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How-to articles, tricks, and solutions about ANSIBLE Tutorials


How to use Ansible Loops ?

This article covers Ansible Loops and examples of using Loops in Ansible. In fact, to avoid repeating the task several times in your playbook file, it's better to use loops instead. A loop allows you to repeat instructions, typically until a certain condition is met. Ansible offers different looping methods, with the loop keyword being the most recommended option for longer term compatibility.

Ansible 'When' Conditionals - More about it ?

This article covers how to use the "when" clause in Ansible. In fact, In Ansible, you can define conditions that will be evaluated before a task is executed. When a condition is not met, the task is then skipped. This is done with the when keyword, which accepts expressions that are typically based on a variable or a fact.

Replace a String in a File Using Ansible

This article covers the usage of the 'replace' module in Ansible for replacing a string in a file. In fact, Ansible provide multiple ways that you can use to replace a string, an entire line or words that match a certain pattern. There are two modules that you can use to achieve this: the replace module and the inline module. 

How Tags in Ansible Playbook works running Ubuntu 22.04 (Jammy Jellyfish) ?

This article covers how to Use Tags in Ansible Playbook. In fact, you might want to run specific tasks instead of running an entire playbook file.  This helps to reduce the total playbook execution time, especially when dealing with a large playbook file.

Ansible "Debug" Module - Explained with Examples with Ubuntu

This article covers how to use the "debug" module with some examples. In fact, the Ansible "debug" module is very useful for actively debugging operations as we seen in the given examples. It is equally helpful for getting a verbose output from a playbook.


How do Ansible Debug works ?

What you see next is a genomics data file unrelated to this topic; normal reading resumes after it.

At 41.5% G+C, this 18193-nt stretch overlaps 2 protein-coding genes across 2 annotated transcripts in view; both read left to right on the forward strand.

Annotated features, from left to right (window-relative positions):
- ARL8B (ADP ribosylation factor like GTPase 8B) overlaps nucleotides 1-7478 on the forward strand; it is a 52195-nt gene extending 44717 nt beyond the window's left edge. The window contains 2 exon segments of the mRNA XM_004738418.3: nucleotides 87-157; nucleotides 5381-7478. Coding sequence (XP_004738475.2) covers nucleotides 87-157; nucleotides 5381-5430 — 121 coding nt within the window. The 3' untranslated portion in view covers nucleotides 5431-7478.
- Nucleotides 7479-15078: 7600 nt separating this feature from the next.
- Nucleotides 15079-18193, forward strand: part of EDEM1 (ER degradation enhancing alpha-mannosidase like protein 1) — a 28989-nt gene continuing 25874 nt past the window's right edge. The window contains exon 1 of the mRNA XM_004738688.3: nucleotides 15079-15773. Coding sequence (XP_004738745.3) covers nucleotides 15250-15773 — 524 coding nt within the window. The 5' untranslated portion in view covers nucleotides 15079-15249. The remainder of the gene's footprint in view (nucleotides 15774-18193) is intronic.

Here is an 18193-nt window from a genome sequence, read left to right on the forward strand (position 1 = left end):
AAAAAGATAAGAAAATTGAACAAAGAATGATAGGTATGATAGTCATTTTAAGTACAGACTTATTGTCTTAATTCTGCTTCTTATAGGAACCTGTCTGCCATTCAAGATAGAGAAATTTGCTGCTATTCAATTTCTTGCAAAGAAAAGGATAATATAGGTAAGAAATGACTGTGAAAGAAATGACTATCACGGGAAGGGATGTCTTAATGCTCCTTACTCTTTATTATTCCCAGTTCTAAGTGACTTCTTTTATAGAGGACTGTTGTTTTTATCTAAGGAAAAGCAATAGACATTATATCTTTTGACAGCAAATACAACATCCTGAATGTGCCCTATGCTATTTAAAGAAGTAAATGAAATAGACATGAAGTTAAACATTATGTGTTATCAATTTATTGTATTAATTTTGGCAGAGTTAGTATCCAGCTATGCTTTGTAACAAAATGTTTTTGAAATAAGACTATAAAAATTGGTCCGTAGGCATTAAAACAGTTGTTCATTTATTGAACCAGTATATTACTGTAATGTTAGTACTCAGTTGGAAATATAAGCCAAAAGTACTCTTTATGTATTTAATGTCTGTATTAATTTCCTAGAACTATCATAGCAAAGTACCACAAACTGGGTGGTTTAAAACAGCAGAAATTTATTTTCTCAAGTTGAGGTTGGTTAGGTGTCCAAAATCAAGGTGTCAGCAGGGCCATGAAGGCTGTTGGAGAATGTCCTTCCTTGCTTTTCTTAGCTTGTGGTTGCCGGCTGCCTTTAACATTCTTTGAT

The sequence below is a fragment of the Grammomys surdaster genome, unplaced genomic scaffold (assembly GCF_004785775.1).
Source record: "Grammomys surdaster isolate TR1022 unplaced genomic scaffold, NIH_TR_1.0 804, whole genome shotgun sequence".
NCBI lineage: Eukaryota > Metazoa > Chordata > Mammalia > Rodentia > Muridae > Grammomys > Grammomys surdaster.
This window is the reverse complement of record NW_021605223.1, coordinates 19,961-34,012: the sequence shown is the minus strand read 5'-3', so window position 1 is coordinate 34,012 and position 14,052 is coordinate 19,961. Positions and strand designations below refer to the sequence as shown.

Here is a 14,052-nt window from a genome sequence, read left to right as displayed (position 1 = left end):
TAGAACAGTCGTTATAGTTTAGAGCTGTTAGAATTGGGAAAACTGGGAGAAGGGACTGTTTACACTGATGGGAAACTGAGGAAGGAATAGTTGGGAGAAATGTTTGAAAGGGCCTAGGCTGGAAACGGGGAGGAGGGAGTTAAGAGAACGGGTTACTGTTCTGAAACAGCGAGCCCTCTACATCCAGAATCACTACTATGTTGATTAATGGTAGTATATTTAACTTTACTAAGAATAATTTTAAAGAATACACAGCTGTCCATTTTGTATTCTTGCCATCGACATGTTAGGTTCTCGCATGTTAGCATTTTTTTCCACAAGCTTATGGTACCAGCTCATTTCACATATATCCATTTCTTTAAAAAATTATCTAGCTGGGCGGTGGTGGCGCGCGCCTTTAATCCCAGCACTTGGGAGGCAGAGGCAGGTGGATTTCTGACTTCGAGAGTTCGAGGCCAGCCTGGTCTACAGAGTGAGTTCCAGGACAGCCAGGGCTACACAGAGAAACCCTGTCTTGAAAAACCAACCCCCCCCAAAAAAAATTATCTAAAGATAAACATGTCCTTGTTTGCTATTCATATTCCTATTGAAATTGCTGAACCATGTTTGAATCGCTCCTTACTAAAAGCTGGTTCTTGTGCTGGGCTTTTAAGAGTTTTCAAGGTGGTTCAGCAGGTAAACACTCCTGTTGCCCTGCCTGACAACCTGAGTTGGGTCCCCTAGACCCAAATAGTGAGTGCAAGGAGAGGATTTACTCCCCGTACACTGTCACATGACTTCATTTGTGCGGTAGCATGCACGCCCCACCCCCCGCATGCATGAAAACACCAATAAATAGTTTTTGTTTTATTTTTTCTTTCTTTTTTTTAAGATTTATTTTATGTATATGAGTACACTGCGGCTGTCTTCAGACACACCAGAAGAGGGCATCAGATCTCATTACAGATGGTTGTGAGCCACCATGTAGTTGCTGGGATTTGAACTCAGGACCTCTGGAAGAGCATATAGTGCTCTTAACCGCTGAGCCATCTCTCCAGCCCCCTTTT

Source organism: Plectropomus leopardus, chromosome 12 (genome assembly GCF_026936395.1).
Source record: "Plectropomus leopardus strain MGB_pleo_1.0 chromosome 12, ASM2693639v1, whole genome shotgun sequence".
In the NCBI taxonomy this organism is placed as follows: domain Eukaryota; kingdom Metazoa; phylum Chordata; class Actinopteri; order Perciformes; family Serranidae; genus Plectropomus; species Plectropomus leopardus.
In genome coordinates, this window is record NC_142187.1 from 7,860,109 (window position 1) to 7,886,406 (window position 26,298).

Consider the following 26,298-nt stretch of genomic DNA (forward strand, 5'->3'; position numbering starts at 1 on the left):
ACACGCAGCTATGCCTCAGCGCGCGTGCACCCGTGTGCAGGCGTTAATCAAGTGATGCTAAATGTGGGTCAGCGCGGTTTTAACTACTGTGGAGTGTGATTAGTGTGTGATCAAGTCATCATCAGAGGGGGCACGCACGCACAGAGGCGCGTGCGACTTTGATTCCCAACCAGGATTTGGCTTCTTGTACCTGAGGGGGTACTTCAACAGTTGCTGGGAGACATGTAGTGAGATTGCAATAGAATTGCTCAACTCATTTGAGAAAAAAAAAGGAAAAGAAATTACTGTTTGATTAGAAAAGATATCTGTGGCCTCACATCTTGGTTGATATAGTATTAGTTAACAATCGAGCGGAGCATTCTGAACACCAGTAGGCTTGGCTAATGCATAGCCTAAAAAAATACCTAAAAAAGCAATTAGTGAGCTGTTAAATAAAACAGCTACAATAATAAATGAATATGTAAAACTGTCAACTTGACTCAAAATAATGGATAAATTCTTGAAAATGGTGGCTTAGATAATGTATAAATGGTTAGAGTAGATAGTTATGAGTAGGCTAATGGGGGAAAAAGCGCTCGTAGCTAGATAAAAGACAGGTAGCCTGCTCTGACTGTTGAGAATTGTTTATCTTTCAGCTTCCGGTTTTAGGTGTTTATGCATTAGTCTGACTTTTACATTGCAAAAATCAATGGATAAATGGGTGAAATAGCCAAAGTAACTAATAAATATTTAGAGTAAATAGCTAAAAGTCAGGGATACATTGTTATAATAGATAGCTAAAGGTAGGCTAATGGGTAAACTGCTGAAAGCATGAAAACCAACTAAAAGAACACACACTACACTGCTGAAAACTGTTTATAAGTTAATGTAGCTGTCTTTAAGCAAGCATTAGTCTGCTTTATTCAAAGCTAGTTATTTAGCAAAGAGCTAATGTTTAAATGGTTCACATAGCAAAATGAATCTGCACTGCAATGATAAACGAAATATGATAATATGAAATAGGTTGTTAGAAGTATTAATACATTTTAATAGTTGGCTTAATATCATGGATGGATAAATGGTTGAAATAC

• msg: – This parameter accepts strings as inputs. This is used to print a customized message. If no message is given, then a generic message like “Hello World!” is
  • var: – This accepts strings as input and this is the variable that has been set either by Ansible facts or by the playbook. Also, the values written here will be having implicit double interpolation, as this option runs in the jinja2 context. So, you don’t need to use jinja2 delimiter unless you want to print double interpolation as well. You can use double interpolation when you print a variable in a
  • verbosity: – This has default as 0. This parameter is used to control when debug is in a run. For example if value 3 is given then debug will only run if -v or above is given while running the playbook.

Working with Variables in Ansible running Ubuntu 22.04 (Jammy Jellyfish)

This article covers the various types of variables used in Ansible. In fact, they are very useful for increasing the flexibility and comprehensibility of a code when used in an appropriate manner.

Basically, The use of variables simplifies the management of dynamic values throughout an Ansible project and can potentially reduce the number of human errors. 


Different types of variables in Ansible:
  • Global: this is set by config, environment variables and the command line. 
  • Play: each play and contained structures, vars entries, include_vars, role defaults and vars. 
  • Host: variables directly associated to a host, like inventory, facts or registered task outputs.